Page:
ice-cream business, you would expect (Global Warming & current weather
conditions here in the UK notwithstanding!!) higher sales in the summer than
in the winter. At the same time, if the business was growing, you'd expect a
general upward trend. What I've been asked is is it possible to show both the
general upward trend INCLUDING the expected seasonal highs & lows?

I wonder whether, rather than "just" using a trendline applied to the chart,
it would be possible to create a formula or use an existing function within
the Excel data & then simply chart that? Unfortunately, I fell asleep during
statistics lessons at school, hence the posting here!

Regards & thanks, in advance, for any suggestions.

Regards
Colin Foster

"Mike Middleton" wrote:

steph44haf -

Later today I will put a link in the lower left corner of my web site to a
workbook showing a simple method for using trend and seasonality to obtain
your forecasts. And tomorrow evening I'll use your data as an example when I
teach my Exec MBA class. Thanks.

- Mike
www.mikemiddleton.com

"steph44haf" wrote in message
...
This stuff is great, but it might be a little over my head. Here is my
data,
unfortunately I didn't follow how to do the equations. I sort of figured
out
how to use Solver, but I wasn't sure what data I need in what columns,
since
I only have two rows right now. If you can't help me any more, I
understand
but I want to say thank you for your help already Kostis!

Month Year Default Claims Paid
Jan-04 17,414,897.94
Feb-04 10,699,109.47
Mar-04 18,332,334.50
Apr-04 14,275,140.03
May-04 12,305,352.33
Jun-04 13,907,155.18
Jul-04 11,963,018.44
Aug-04 19,201,480.28
Sep-04 15,623,457.98
Oct-04 7,077,725.63
Nov-04 15,740,422.12
Dec-04 13,761,418.33
Jan-05 21,340,245.83
Feb-05 9,409,514.83
Mar-05 10,572,805.35
Apr-05 12,339,659.95
May-05 11,986,746.47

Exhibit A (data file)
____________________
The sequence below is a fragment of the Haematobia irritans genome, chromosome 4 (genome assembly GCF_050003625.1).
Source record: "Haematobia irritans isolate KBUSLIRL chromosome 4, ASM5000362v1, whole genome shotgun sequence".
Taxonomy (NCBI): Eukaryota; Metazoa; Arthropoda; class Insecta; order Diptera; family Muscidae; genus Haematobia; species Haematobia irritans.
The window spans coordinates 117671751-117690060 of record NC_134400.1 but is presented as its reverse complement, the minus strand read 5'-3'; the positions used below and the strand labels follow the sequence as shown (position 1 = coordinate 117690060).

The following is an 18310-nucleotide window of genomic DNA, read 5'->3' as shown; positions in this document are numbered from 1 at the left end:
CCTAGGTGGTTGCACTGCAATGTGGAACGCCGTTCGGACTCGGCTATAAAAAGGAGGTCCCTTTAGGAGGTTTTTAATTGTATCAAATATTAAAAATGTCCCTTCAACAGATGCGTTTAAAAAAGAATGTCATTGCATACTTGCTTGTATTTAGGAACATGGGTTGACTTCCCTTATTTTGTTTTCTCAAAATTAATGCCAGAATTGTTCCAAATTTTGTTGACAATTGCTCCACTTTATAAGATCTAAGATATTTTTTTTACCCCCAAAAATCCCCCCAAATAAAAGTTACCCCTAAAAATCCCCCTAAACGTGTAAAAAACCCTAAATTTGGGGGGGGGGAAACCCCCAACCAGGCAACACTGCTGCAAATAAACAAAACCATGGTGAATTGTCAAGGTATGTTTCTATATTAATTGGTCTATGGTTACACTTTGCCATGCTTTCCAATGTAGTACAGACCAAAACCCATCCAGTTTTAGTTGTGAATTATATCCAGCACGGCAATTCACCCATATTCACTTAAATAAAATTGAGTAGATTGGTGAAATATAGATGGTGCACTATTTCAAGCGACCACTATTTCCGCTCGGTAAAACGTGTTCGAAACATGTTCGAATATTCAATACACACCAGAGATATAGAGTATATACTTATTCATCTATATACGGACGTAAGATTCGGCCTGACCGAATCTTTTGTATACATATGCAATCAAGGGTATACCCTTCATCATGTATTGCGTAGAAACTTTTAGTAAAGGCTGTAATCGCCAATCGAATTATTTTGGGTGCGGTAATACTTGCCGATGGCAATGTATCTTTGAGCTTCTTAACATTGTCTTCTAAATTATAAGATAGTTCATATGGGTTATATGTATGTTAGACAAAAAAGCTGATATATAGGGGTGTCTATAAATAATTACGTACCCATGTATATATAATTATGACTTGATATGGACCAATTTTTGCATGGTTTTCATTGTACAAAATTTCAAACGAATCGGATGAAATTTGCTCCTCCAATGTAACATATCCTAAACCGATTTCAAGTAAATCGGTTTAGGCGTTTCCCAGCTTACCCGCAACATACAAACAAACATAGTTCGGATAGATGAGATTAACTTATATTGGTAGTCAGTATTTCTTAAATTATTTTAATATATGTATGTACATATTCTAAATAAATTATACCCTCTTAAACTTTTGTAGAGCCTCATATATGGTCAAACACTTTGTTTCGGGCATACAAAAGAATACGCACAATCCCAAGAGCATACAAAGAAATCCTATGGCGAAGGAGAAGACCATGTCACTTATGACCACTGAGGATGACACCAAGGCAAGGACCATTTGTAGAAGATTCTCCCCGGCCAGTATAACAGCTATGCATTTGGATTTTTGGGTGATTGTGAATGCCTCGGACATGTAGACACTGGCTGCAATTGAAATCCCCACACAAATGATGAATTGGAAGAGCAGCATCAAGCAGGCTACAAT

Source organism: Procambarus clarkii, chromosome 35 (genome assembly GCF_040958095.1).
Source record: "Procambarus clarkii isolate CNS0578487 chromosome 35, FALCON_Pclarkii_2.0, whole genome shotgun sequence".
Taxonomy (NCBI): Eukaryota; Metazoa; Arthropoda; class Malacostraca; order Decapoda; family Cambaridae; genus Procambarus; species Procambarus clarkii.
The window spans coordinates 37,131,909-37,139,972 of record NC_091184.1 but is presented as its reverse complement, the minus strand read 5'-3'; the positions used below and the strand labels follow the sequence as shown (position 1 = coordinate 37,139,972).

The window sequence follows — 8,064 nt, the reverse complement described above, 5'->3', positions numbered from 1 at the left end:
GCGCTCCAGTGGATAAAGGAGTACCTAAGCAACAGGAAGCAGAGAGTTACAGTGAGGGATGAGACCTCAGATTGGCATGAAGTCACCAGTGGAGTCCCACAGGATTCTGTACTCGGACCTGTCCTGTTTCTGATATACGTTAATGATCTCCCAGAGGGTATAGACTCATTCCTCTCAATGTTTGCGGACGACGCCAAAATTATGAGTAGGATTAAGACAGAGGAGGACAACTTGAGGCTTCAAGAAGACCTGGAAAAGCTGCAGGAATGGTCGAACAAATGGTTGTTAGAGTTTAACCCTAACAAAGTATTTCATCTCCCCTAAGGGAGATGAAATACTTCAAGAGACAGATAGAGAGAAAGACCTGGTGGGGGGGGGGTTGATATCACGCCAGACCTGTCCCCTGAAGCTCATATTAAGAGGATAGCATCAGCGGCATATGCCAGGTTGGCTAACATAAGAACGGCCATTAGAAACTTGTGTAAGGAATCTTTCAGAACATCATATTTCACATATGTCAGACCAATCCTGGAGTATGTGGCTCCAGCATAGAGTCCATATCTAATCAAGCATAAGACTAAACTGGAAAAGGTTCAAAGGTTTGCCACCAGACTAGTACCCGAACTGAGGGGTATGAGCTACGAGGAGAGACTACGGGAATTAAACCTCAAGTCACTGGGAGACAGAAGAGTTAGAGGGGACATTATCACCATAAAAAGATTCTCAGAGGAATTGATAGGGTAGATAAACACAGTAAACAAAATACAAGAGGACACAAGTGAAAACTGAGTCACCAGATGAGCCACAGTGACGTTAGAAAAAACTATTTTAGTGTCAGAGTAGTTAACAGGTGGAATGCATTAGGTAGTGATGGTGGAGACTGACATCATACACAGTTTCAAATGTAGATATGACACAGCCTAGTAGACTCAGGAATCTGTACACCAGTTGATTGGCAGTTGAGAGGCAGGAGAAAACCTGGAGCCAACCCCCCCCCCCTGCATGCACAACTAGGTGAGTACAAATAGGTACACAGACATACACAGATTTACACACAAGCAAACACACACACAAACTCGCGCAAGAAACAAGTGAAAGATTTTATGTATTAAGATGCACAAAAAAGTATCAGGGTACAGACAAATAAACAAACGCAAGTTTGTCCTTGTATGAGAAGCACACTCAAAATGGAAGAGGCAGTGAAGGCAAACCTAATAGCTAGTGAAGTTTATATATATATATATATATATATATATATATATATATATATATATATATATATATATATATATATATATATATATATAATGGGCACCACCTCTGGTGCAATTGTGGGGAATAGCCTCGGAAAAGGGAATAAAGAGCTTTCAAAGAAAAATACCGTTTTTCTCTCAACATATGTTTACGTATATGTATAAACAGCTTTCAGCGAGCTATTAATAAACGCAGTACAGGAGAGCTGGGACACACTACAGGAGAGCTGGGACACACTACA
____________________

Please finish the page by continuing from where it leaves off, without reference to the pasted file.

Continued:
Jun-05 10,252,392.46
Jul-05 12,416,685.61
Aug-05 17,892,569.26
Sep-05 26,618,694.92
Oct-05 7,581,879.50
Nov-05 15,579,836.07
Dec-05 21,710,331.63
Jan-06 21,665,556.58
Feb-06 13,653,795.27
Mar-06 14,457,680.21
Apr-06 18,774,698.52
May-06 17,775,539.97
Jun-06 16,774,408.35

"vezerid" wrote:

Hi,

If your data is cyclical then you are probably best of to use a
sinusoidal function. If there is an overall upward trend from period to
period you might want to add a linear function. Thus I would recommend
a function like:

f(t) = at + b + c*sin(dt+e)

Problem is the built-in functions for regression in Excel do not
support such functions so you will need the Solver to perform the least
squares method. For this you would need the column representing time to
have numeric values or else you should provide an auxiliary column with
consecutive numeric values (better off with 0, 1, ...). Say this is in
column A:A starting from A2.

You will need five cells for the five constants a-e. Say these are in
F2:J2.

Next to your dependent variable, say in D2, enter and copy down the
formula:

=\$F\$2*A2+\$G\$2+\$H\$2*SIN(\$I\$2*A2+\$J\$2)

Next to it, in E2, enter the square difference of the dependent
(assumed in column C:C) from the forecasted:

=(D2-C2)^2

Take the sum of column E:E and ask SOlver to minimize it by changing
F2:J2. As this is a nonlinear problem and the built-in solver is not
very industrial strength, your initial values in F2:J2 will have to be
relatively close to the values you expect.

Write back if you need further assistance.

HTH
Kostis Vezerides